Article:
As time goes on, your primary responsibilities will be to feed your bird and to provide veterinary care as needed. Here’s what you need to know about annual costs for pet lovebirds:

Annual Medical Expenses

Keeping your lovebird healthy is your biggest concern. On top of feeding him a healthy diet, you should also provide routine veterinary care in the form of annual vet visits.

Regular vet visits help you monitor your pet bird’s health so you can identify problems in the early stages when they are still treatable.

Here are some of the health problems to which lovebirds are prone:

  • Respiratory problems
  • Psittacine beak and feather disease
  • Polyoma virus infection
  • Yeast infection
  • Avian pox virus infection
  • Diarrhea
  • External parasites

You might be thinking about pet insurance to help offset these emergency costs. Unfortunately, most plans don’t cover birds and, if they do, the cost to pay your monthly premium could be more than the cost to take your bird to the vet, especially if he doesn’t need testing or treatment.

Instead of spending on pet insurance, consider putting what you’d pay in premiums into a savings account in case of emergencies.

Estimated Medical Costs for Lovebirds

Cost Type Frequency Average Cost
Veterinary Checkup Annual $35 to $50
Dental Cleaning N/A N/A
Vaccinations N/A N/A
Treatments Occasional $100+
Emergency Expenses Occasional $100+

Food And Supplies

The biggest recurring cost to keep a lovebird as a pet is food.

Your lovebird requires a commercial pellet diet because these are nutritionally balanced. Avoid seed mixes because most birds just pick out the seeds they like and avoid the rest. Plan to spend about $10 to $15 on a bag of pellets that will last several months.

On top of pellets, your lovebird should be fed small amounts of seed as well as fruits and vegetables. Overall, you’ll spend $15 to $20 per month per bird.

In addition to food, you should budget a few dollars each month for additional supplies 0-set aside about $5. Things like replacement bowls, new perches, and toys won’t be necessary every month, but it helps to budget for it anyway.

Food and Supply Costs for Lovebirds

Cost Type Frequency Average Cost
Food and Treats Monthly $15 to 20
Additional Supplies Monthly $5

Total Annual Cost Of Owning Lovebirds

Keeping lovebirds as pets is a big commitment of time, energy, and money. The birds themselves may not be pricey to purchase, but you’ll spend a few hundred dollars on the cage and accessories.

Keep in mind as well that these birds live up to 20 years, so it’s a long-term commitment.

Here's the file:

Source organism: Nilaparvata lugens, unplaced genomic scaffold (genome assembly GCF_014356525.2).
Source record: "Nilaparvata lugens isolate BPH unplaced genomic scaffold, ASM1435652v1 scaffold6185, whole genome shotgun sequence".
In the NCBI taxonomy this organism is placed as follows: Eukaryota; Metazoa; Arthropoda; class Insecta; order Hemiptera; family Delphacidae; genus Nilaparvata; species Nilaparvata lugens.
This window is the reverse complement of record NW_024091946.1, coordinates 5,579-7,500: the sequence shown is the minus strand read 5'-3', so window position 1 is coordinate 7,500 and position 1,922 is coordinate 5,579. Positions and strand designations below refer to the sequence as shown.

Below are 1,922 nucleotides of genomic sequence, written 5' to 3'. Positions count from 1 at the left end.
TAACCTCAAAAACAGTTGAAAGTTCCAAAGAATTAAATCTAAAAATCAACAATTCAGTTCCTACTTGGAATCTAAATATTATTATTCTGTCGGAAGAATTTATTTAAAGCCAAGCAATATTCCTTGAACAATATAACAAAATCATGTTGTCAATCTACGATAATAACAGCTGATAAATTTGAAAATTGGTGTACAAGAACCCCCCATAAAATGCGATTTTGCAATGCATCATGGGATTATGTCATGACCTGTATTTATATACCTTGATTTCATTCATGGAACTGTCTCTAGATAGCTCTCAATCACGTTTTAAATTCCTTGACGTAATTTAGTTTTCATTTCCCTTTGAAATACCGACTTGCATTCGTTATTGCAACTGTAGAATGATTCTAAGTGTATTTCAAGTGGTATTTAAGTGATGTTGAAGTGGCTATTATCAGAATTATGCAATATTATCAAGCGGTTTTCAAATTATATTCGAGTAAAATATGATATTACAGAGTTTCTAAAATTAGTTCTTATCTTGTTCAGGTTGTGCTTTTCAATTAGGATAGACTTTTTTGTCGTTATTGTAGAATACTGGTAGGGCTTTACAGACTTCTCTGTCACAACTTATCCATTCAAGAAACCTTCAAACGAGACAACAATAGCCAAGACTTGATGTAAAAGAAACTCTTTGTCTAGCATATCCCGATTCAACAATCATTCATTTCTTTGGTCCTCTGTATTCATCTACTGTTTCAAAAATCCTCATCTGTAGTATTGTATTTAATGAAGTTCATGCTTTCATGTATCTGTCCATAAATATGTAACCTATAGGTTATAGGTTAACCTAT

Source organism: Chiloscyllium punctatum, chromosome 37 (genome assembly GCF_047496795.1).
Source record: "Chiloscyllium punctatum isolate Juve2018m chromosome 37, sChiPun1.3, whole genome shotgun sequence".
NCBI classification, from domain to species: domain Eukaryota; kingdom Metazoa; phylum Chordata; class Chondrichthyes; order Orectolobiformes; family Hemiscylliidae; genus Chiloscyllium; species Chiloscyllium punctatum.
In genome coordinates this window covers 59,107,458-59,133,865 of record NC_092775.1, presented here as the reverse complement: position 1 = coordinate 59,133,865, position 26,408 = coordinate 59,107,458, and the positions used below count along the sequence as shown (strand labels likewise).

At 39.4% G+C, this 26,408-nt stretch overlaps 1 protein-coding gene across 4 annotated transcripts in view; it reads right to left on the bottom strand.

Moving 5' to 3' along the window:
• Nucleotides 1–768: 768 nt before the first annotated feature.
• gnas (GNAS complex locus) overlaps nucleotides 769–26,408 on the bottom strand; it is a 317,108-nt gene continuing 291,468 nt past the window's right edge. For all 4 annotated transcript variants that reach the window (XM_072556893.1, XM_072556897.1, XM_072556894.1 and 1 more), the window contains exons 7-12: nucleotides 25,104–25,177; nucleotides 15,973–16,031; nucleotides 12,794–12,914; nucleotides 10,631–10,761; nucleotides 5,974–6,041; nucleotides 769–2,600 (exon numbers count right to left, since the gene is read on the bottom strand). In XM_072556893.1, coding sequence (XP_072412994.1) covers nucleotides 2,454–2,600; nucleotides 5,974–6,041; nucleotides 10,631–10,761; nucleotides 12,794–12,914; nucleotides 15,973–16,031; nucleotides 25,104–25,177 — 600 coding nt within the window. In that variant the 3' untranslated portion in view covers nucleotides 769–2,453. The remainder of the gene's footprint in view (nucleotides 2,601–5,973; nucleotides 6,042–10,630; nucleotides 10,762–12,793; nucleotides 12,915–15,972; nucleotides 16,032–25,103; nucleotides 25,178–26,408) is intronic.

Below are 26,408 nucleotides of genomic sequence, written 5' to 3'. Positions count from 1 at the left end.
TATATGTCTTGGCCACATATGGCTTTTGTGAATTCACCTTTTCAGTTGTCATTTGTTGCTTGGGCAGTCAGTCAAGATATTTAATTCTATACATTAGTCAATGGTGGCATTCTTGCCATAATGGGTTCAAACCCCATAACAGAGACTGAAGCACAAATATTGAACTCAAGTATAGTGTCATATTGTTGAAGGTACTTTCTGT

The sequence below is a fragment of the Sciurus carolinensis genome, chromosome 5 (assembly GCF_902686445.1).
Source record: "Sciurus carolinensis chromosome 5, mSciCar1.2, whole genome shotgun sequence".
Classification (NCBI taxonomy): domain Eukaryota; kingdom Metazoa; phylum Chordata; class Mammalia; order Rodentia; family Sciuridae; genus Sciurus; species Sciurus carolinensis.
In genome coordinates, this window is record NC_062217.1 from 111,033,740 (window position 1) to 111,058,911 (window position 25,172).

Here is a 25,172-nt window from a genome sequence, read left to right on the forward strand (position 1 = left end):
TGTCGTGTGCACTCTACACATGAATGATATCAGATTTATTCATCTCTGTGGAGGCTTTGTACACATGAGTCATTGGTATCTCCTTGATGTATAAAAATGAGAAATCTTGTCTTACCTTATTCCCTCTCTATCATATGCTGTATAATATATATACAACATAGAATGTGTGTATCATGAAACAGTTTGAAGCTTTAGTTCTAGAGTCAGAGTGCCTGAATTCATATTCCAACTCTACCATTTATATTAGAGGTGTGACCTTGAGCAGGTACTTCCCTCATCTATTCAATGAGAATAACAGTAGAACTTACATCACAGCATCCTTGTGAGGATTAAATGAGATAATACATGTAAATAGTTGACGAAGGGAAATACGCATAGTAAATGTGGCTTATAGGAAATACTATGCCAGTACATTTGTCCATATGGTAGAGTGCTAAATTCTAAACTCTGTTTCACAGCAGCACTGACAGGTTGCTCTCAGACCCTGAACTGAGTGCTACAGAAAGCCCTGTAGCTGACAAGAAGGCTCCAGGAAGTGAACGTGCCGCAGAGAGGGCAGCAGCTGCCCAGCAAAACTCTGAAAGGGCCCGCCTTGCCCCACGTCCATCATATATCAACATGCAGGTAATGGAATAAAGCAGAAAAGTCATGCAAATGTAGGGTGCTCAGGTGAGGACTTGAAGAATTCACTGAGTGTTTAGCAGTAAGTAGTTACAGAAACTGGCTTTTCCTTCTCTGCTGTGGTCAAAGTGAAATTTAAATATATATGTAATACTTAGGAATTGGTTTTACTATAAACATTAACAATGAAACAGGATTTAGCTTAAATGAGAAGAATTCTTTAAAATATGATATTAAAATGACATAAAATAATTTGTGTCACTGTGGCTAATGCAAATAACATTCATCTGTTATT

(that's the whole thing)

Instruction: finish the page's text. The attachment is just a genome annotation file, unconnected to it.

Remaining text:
Here’s a quick summary of the estimated annual cost for keeping lovebirds:

  • Purchasing/Adopting = $50 to $200
  • Cage and Setup = $195 to $475
  • Annual Veterinary Costs = $35 to $50
  • Monthly Food and Supplies = $20 to $25

The cost to keep lovebirds as pets will vary depending on several factors. First and foremost, your costs will be higher if you choose to keep a bonded pair rather than a single bird.

Factor in the cost when deciding among species and color as well. The remaining costs for cage, accessories, and food are fairly standard among small pet birds but it’s still worth doing your research to be prepared.

Frequently Asked Questions

How much does a lovebird cost?

Lovebirds are not the most expensive pet bird out there, but you should be prepared to spend between $50 and $100. The species and color you choose will affect the cost.

How much does it cost to neuter/spay a lovebird?

It is generally unnecessary to spay or neuter pet birds. Not only is the procedure very invasive, but it’s possible to prevent breeding through other means. By not providing nesting material or making certain changes to the cage, you can prevent breeding. You can also simply keep the sexes separated.

How much does a lovebird vet checkup cost?

Most veterinarians aren’t trained in bird care, so you may need to find an avian vet or an exotics vet. Expect to pay $35 to $50 for the exam and about $100 and up for additional testing and treatment.

How much does it cost to microchip a lovebird?

The cost to microchip a pet is usually a one-time fee of $35. This procedure is not recommended for lovebirds, however, because the microchip is typically embedded under the skin on furry pets.

How much does lovebird food cost?

Lovebirds eat a diet similar to cockatiels which consists primarily of nutritionally balanced pellets with small amounts of seed. Supplement your bird’s diet with fresh fruits and veggies and a little cooked egg as an occasional treat. Budget between $15 and $20 per month for food for a single lovebird.

How much does a lovebird cage cost?

While lovebirds only measure about 6 inches tall, they are active birds and need space to fly. If you keep a bonded pair, you’ll need a bigger cage than you would for a single bird. Budget at least $100 and up to $300 for your lovebird cage.

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Kate Barrington is avid pet lover and adoring owner of three cats and one dog, her love for animals has led her to a successful career as a freelance writer specializing in pet care and nutrition. She has been writing about pet care and pet products since 2010